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The Green Alley Award finalists 2019

We are proud to announce the Green Alley Award 2019 finalists! Out of 274 applications an expert committee chose six exciting circular economy startups. Our finalists are from Germany, Spain, Denmark, Estonia and France. Each of the startup developed a business solution in the field of waste prevention, packaging and digital technologies, using their energy to turn the linear into a circular economy. Say hello to the Green Alley Award finalists:

 

Cellugy (Denmark): The Danish startup has come up with EcoFLEXY, a 100% bio-based alternative to conventional plastic packaging. Made from agricultural waste, the cellulose foil can break down into fertile compost and is resistant to water and temperature changes. The translucent and flexible bio-sheets are eco-friendly and suitable for the food industry.

 

 

Flustix (Germany): Flustix, a startup from Germany, has invented a consumer trustmark to increase transparency and raise awareness amongst consumers. Differently coloured trustmarks indicate whether products and/or packaging are free of plastics and microplastics or are made of recyclates. Producers that want their products to be certified have to pass a thorough examination by an independent certification body.

 

 

Gelatex (Estonia): The Estonian startup has created an eco-friendly alternative to conventional leather using gelatine derived from the low value waste of the meat and leather industries. The material is produced without the use of toxins and comes at half the price. Better still, it is organic and biodegradable which makes it attractive for the fashion and automotive industries.

 

 

LivingPackets (France): The startup, based in France, has developed a sustainable packaging solution for online deliveries. “The Box” is an alternative to conventional cardboard boxes and can be reused approximately 1,000 times.  Thanks to a built-in camera and scale, The Box can charge delivery fees automatically and it comes with an app which makes tracking possible and offers the opportunity to schedule a pick-up time.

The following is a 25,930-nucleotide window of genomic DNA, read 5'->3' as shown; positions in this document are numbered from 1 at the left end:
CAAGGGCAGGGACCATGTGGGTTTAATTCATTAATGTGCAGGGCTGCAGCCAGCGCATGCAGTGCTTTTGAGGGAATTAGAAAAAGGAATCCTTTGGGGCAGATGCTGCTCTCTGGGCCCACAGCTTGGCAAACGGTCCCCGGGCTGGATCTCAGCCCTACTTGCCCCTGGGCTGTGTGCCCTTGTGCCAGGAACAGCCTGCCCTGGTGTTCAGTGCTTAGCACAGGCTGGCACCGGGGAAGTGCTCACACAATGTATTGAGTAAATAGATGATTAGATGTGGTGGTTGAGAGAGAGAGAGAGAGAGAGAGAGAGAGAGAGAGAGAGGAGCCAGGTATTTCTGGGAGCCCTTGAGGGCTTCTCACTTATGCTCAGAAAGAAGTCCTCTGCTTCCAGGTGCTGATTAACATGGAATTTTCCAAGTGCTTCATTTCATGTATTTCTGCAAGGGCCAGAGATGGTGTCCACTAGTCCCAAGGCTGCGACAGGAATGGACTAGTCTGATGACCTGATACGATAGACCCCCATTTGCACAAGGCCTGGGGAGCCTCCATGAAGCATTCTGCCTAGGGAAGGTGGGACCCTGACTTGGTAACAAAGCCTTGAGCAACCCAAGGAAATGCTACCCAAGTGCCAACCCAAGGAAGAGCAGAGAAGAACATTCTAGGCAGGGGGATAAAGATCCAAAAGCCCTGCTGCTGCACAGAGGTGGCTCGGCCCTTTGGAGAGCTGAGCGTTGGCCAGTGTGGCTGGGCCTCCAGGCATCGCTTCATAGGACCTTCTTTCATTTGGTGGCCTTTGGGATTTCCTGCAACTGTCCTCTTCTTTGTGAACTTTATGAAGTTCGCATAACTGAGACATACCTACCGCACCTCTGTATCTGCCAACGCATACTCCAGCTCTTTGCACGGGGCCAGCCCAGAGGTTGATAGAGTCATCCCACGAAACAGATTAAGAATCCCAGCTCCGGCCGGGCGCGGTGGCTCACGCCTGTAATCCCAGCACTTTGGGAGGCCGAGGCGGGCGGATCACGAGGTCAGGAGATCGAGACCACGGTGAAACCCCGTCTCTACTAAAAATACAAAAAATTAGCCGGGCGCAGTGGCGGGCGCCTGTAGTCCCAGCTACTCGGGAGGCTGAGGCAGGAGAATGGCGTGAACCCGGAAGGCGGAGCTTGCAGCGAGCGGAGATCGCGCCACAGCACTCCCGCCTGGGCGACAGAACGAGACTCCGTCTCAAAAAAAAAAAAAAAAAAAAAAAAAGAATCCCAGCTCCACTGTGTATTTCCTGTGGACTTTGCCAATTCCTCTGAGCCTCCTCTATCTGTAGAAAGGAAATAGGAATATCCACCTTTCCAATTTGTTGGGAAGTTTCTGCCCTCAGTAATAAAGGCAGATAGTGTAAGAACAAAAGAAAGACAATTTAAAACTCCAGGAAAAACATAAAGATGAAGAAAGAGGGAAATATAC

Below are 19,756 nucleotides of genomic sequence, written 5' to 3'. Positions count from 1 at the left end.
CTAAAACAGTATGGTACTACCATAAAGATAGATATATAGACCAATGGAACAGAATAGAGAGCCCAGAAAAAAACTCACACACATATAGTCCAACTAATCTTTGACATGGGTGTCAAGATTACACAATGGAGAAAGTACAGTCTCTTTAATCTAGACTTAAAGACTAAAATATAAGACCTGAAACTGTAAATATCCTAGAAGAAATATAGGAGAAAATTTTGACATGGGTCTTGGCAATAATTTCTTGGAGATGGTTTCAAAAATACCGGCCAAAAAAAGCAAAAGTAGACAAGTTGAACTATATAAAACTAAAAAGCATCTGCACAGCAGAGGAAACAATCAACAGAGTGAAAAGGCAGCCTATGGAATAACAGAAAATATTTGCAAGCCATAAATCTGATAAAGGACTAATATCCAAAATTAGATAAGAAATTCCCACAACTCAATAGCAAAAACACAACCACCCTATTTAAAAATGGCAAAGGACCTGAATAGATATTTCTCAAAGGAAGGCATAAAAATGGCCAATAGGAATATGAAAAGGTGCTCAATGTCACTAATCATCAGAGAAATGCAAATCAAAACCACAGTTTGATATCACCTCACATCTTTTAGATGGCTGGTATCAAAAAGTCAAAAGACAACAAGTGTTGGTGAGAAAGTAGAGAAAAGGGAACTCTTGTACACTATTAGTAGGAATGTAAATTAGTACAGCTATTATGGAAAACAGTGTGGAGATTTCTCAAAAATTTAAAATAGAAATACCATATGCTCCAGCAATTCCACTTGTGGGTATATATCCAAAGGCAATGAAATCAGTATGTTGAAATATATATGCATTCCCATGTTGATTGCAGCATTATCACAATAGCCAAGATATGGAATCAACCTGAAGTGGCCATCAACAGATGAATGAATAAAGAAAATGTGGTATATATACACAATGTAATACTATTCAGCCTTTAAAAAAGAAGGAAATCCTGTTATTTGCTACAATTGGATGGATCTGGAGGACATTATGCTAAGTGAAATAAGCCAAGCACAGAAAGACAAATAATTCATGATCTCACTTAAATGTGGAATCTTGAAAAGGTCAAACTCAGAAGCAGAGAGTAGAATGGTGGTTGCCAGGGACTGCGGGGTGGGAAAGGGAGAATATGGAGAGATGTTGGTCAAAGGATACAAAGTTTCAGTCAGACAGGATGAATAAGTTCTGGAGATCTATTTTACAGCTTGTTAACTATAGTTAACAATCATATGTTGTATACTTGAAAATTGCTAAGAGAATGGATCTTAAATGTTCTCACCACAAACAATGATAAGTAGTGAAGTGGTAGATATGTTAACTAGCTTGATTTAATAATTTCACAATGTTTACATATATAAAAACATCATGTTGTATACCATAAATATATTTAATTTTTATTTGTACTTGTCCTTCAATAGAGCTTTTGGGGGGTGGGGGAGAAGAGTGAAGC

RMF Tech (Germany): The German startup has developed a recycling technology to extract the critical material indium from residues. Indium is needed in the technology and energy industries for the production of displays, LEDs and photovoltaic cells. With RMF Tech’s patented technology, indium can be extracted from primary sources (slag and ore) and secondary sources (electronical waste) to meet rising global demand.

 

 

VEnvirotech (Spain): Spanish biotechnology startup VEnvirotech creates polyhydroxyalkanoate (PHA) bioplastics using bacteria. The bacteria are fed with organic waste from agricultural food companies, making their bioplastic 100% bio-based. The whole process takes place in a container that can be set up at clients’ facilities. The bioplastic can then be used for packaging, biomedicine, adhesives or 3D printing.

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